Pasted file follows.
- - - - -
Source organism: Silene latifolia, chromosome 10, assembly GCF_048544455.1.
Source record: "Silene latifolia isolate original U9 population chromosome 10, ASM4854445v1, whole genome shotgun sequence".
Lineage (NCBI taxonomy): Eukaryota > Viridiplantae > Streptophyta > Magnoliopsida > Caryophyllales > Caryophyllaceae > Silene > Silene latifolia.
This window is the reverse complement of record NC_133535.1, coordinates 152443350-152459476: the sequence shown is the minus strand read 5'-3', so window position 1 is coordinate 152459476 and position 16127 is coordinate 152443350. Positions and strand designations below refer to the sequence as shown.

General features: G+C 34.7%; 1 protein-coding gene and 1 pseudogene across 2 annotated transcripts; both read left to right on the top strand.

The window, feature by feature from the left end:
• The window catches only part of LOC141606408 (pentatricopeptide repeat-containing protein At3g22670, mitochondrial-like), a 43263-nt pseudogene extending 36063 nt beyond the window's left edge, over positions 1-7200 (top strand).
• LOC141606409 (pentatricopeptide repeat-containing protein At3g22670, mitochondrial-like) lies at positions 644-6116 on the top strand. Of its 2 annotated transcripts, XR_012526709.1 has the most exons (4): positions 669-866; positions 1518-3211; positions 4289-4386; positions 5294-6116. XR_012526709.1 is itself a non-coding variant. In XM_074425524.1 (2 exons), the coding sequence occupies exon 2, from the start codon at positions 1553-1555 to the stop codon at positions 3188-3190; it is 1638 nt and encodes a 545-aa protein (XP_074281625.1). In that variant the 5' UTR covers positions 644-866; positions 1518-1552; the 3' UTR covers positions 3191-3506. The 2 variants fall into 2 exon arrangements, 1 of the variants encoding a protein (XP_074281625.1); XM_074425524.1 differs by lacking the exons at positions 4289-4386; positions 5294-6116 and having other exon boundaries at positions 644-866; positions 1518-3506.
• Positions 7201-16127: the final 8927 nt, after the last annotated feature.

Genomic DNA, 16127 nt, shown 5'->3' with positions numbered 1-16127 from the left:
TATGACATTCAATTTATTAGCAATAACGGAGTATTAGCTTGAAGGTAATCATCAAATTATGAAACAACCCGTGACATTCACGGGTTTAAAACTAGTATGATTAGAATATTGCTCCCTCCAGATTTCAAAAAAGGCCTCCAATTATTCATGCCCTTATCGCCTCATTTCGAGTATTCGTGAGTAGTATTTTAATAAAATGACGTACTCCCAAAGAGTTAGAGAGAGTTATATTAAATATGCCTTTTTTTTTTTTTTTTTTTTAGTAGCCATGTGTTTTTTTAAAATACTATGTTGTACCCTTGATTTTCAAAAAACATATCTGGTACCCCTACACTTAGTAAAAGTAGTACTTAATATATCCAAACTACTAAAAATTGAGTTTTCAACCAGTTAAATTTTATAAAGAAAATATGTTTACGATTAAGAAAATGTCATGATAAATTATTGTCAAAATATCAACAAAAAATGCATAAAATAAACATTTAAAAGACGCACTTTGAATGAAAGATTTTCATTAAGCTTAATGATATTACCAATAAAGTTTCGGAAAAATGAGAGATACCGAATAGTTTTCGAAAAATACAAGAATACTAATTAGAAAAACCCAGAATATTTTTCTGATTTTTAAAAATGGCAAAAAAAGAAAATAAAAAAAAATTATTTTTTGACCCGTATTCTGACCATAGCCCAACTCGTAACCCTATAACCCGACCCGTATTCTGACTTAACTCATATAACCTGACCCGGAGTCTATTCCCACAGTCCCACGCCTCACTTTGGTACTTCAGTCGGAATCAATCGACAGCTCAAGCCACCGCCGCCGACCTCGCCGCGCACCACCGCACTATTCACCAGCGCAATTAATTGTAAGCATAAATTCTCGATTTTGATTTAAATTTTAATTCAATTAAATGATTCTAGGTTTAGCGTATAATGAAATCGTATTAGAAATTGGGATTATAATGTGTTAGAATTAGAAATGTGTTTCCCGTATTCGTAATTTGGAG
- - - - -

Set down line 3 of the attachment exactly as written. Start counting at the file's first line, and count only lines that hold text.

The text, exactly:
Lineage (NCBI taxonomy): Eukaryota > Viridiplantae > Streptophyta > Magnoliopsida > Caryophyllales > Caryophyllaceae > Silene > Silene latifolia.